UnNews:Discovery launch scrubbed; "Clouds too hard" says NASA
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|This article is part of UnNews||Straight talk, from straight faces|
8 December 2006
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SHUTTLE LAUNCH SITE, Cape Carnival, Florida -- The Space Shuttle Discovery is still on the ground after missing its launch window because of clouds. For the last week, the chance of survival during launch has fallen from about 80% on Monday, to less than 40% on Thursday, dipping as low as 10% on Friday. David Mould, the unfortunately-named chief spokesman for NASA, said "A 10% chance of survival is slightly too low even for us." This cancellation has ended the chance that this would be the first night-time launch of the Shuttle for four years.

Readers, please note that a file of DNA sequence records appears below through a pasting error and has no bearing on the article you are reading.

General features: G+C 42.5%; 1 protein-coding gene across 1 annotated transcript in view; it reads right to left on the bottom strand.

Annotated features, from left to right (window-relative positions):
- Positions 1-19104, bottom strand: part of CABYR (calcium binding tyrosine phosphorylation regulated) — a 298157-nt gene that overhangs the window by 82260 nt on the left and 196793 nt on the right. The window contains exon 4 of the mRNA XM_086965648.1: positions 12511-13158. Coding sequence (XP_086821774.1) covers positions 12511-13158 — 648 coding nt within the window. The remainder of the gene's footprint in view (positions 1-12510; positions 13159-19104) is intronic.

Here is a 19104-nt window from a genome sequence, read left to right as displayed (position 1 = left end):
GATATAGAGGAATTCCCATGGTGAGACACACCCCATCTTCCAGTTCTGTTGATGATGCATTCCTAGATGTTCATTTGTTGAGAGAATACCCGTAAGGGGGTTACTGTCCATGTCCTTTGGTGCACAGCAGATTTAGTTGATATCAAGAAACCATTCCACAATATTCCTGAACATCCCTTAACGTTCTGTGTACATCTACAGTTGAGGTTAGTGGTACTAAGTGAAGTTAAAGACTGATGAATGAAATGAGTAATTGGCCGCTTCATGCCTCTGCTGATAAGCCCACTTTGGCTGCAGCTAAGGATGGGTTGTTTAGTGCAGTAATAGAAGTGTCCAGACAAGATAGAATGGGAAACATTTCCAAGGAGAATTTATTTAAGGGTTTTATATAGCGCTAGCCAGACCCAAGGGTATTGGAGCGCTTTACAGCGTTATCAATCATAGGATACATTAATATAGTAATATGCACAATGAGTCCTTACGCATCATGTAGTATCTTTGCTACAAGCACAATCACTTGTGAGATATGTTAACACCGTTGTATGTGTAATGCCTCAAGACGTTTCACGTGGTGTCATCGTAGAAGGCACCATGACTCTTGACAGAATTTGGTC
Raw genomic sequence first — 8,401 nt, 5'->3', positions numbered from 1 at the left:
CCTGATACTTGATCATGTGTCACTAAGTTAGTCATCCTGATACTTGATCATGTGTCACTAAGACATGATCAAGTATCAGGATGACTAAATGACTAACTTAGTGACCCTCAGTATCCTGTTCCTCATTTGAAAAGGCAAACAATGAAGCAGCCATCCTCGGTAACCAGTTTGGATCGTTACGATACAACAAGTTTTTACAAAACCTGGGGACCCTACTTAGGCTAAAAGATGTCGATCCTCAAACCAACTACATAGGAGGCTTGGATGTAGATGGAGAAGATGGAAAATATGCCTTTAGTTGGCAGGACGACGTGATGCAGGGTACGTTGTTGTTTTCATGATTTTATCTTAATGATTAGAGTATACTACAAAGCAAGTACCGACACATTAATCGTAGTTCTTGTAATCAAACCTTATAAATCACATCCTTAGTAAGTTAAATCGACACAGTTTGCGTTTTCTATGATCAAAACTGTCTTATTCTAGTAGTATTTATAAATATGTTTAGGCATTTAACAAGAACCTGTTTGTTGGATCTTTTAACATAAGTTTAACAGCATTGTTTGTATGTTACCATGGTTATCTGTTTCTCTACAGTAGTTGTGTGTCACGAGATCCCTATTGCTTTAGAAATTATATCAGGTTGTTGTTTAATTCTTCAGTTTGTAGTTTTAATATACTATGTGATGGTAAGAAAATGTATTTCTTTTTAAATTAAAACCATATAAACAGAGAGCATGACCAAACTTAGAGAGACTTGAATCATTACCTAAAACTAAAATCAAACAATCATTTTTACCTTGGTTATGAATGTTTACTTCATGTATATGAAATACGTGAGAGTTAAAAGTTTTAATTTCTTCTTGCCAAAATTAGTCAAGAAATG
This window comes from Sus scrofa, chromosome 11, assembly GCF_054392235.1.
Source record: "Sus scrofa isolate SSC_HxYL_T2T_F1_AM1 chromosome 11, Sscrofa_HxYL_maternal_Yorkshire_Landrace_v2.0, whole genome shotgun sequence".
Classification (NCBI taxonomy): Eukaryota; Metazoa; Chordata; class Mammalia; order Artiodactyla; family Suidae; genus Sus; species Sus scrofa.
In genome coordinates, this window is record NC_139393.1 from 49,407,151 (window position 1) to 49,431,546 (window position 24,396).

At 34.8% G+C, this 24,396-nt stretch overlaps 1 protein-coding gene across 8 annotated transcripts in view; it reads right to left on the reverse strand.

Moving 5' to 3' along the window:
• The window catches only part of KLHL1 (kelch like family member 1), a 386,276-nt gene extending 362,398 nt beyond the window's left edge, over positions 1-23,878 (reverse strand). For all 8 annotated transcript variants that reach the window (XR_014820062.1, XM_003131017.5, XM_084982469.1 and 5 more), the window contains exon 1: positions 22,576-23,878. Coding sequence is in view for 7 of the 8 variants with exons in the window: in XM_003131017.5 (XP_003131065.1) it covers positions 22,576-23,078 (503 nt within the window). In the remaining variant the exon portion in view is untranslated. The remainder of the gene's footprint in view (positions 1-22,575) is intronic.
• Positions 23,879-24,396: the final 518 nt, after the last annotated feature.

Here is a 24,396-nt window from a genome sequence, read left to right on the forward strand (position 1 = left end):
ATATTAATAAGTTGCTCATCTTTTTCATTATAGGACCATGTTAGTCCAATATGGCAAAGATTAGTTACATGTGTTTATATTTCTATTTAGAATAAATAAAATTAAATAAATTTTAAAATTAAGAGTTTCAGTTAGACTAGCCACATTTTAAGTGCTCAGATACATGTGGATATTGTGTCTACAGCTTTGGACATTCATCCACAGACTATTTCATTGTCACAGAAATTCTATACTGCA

The previous launches were required to take place during the day, so engineers on the ground could track the gradual destruction of the Shuttle by chunks of falling lightweight foam. This move towards a night-time launch shows a bold new policy shift at the heart of NASA. "We just don't care any more,", a stunned audience was told. "We are now operating under the theory that what you can't see can't hurt you."
NASA is currently under pressure to launch the Shuttle by December 17, because the cutting edge (in 1978) 8-bit transistor computers on board can't handle such sophisticated tasks as changing the year digit from "06" to "07" while flying the shuttle. NASA is not too concerned though. "We haven't proven this will cause the shuttle to immediately immolate itself in an immense ball of flame, killing everyone on board and destroying billions of dollars worth of hardware," insisted Mould. "So it's a negligible risk compared to launching through clouds."